BRI and IPEN have collaborated to conduct several global mercury studies in response to strong public interest and governmental negotiation of the Minamata Convention on Mercury — the first global treaty on the environment in well over a decade by UN Environment.
The partnership between IPEN and BRI provides a rare opportunity to compile new and standardized mercury concentrations on a global basis that reflect the potential impacts of mercury on human populations around the world.
Lead Investigator: David Evers
IPEN and BRI have collaborated on three projects focused on monitoring mercury in women of childbearing age across the globe: Mercury in Women of Childbearing Age in 25 Countries; Mercury monitoring in women of childbearing age in the Asia and the Pacific Region; and the newest study, Mercury Threat to Women & Children Across Three Oceans.
These important studies are summarized below.
This study builds upon previous mercury monitoring activities by IPEN and BRI and is focused on measuring the mercury body burden of 757 women of child-bearing age in Small Island Developing States (SIDS) and SIDS-like locations in the Pacific Ocean, the Caribbean, and the Indian Ocean. SIDS-like locations are islands, often remote, where industrial development levels are low and the population relies on local fisheries as a major source of dietary protein. The data indicates that there is a serious and substantial threat to women and children’s health from mercury exposure in most of the locations where sampling took place.
Mercury in Women of Childbearing Age in 25 Countries
This project, Mercury in Women of Childbearing Age in 25 Countries, was undertaken to measure the prevalence of mercury body burden at levels that can cause neurological and organ damage. Mercury in a mother's body can be transferred to her fetus during pregnancy, exposing the developing fetus to the potent neurotoxin. The study is the first of its kind to sample as many countries and regions and spotlight women of childbearing age.
Researches form IPEN coordinated hair sampling from 1044 women of reproductive age in 37 locations across 25 countries on 6 continents. Analysis, conducted by BRI, found that 42% of women sampled had average mercury levels over the US EPA health advisory level of 1 ppm, above which brain damage, IQ loss, and kidney and cardiovascular damage may occur. The study additionally found that 53% of the global sample of women measured more than 0.58 ppm of mercury, a level associated with the onset of fetal neurological damage.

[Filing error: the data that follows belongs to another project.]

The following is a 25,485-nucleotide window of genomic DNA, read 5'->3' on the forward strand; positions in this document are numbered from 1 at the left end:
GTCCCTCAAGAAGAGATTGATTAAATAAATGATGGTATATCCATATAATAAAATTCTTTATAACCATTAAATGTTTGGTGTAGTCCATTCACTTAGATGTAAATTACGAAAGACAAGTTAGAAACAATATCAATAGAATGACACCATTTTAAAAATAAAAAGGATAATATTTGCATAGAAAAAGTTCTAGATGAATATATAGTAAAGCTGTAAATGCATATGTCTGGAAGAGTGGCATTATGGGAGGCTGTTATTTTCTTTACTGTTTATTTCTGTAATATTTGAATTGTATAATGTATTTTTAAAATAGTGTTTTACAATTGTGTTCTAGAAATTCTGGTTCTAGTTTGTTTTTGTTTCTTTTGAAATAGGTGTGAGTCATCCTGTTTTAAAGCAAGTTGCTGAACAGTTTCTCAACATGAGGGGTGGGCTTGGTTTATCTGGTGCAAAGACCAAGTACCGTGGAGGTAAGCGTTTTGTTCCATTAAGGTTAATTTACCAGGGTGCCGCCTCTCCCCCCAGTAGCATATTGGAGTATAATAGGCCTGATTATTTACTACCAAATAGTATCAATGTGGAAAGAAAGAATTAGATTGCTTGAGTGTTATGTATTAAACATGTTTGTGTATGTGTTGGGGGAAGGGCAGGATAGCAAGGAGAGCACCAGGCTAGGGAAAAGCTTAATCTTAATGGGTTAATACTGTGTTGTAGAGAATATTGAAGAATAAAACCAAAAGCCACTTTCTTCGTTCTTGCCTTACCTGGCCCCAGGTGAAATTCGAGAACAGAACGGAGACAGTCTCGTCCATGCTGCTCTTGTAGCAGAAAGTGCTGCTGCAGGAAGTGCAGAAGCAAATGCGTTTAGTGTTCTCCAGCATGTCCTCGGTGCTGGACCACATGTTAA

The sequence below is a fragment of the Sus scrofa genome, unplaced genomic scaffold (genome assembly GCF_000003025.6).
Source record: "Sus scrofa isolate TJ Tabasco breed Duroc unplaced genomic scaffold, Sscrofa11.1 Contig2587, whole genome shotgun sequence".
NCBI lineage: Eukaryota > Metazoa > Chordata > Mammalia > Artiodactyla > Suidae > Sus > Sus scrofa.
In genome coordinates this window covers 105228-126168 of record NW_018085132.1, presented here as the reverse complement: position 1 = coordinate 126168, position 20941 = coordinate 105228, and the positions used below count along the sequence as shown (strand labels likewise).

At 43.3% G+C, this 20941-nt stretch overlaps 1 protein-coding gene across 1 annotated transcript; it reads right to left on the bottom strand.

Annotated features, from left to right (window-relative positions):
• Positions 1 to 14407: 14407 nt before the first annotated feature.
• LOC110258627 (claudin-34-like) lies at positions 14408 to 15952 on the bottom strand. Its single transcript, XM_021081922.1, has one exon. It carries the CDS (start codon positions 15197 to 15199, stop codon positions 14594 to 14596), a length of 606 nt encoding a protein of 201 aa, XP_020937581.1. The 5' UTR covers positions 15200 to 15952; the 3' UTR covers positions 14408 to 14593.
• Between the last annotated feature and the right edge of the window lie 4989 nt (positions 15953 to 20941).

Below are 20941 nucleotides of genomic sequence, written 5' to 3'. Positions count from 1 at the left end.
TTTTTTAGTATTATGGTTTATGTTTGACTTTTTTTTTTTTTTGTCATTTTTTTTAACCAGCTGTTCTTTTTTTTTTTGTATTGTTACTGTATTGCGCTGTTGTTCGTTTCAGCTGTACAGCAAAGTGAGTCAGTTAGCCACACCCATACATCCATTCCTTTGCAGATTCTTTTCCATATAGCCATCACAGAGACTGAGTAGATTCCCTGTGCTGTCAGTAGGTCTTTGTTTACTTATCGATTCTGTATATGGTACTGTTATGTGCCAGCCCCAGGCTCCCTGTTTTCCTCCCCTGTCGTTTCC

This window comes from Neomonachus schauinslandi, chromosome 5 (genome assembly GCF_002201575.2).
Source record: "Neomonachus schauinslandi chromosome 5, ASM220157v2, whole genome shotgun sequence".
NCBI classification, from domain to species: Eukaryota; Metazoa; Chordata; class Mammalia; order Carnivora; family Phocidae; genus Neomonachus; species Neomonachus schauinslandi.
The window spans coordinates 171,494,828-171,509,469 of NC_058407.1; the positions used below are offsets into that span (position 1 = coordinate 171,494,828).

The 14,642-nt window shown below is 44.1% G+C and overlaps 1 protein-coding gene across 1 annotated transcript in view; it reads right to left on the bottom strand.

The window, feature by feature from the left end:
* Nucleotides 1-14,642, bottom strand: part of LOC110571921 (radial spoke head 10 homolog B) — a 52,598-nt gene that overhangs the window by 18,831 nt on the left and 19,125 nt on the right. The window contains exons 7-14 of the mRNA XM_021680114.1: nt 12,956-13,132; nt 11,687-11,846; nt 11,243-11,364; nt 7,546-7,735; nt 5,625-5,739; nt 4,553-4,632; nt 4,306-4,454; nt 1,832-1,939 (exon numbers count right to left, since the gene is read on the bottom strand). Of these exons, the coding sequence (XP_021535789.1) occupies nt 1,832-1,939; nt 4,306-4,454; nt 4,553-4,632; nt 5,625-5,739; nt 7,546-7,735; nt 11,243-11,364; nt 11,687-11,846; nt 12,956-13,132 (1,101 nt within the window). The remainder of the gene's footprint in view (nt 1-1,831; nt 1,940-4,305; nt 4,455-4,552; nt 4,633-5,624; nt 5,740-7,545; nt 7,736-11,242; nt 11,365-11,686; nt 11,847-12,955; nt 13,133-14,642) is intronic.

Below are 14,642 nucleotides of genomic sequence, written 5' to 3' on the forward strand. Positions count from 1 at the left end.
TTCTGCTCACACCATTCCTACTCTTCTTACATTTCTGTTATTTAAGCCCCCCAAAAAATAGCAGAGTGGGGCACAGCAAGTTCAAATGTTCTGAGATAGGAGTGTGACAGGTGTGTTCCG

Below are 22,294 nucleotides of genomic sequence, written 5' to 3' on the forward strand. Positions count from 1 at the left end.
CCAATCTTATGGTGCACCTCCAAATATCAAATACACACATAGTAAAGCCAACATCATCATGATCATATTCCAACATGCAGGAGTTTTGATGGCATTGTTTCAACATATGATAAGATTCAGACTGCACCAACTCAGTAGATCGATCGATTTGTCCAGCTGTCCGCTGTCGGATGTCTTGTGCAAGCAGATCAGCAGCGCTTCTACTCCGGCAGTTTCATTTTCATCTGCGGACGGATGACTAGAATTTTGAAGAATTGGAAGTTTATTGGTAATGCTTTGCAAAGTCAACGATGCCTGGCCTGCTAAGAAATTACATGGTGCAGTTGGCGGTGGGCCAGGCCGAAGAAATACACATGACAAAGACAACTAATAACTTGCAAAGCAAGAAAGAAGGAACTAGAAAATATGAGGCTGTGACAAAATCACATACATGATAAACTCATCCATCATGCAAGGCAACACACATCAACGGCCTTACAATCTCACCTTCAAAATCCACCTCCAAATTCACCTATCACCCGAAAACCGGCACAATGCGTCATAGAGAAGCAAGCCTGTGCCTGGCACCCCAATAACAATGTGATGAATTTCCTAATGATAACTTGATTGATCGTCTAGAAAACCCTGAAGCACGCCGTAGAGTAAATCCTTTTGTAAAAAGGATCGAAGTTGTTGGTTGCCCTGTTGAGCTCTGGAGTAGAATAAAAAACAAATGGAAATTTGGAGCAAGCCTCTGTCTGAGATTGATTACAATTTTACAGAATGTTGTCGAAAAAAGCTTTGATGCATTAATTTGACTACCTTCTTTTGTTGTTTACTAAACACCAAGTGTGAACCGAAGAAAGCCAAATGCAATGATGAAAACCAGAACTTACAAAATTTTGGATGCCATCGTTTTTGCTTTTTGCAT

The study found significantly elevated mercury concentrations in the hair of women in numerous regions of the world related to three predominant causes of mercury pollution: coal-fired power plants (one of the main sources globally that contaminate oceans with mercury that accumulates in fish), artisanal small-scale gold mining (ASGM) and local contaminated sites from various industries releasing mercury to soil, water, and air.
Mercury monitoring in women of childbearing age in the Asia and the Pacific Region
This study, supported by the Minamata Convention’s Interim Secretariat hosted by UN Environment, reveals that women of childbearing age living in four Pacific Island countries have elevated levels of mercury in their bodies. Mercury monitoring in women of childbearing age in the Asia and the Pacific Region, examines hair samples from women aged 18 - 44 from Cook Islands, Marshall Islands, Tuvalu, and Kiribati, and two landlocked Asian countries, Tajikistan and Nepal.
The study found 96 percent of the women sampled from the Pacific Islands contained significantly elevated hair mercury levels. We hypothesize that the Pacific Island participants may have a higher mercury body burden than other locations due to their relatively high consumption of predatory fish species shown to have elevated mercury concentrations in previous studies.
Mercury exposure is particularly concerning for women of childbearing age as it can damage the nervous system, kidneys, and cardiovascular system. Developing organ systems, such as the foetal nervous system, are the most sensitive to the toxic effects of mercury, although nearly all organs are vulnerable.
This study underscores the importance of biomonitoring mercury pollution. Although the subjects in this study represent small selected populations, the information gained contributes to overall global information on mercury concerns. Mercury contamination is ubiquitous in marine and freshwater systems around the world. Biological mercury hotspots are globally common and are related to a variety of human activities. For these reasons, it is critical that we continue biomonitoring efforts to track potential impacts on local communities and on the environment in order to evaluate the effectiveness of the Minamata Convention.
The Global Fish and Community Mercury Monitoring Project is the first of its kind to identify, in one collaborative effort, global biological hotspots that represent elevated levels of mercury exposure that may pose serious threats to both ecosystem and human health. The report Global Mercury Hotspots: New Evidence Reveals Mercury Contamination Regularly Exceeds Health Advisory Levels in Humans and Fish Worldwide outlines the initial findings from 12 countries.
As an extension of this project, researchers published findings in the journal article, A global-scale assessment of fish mercury concentrations and the identification of biological hotspots, which was published in Science of the Total Environment in 2019.
The article presents data on a rapid assessment of fish total mercury (THg) concentrations from 40 different waterbodies in 26 countries, and provides a model for mercury monitoring in support of the Minamata Convention on Mercury.
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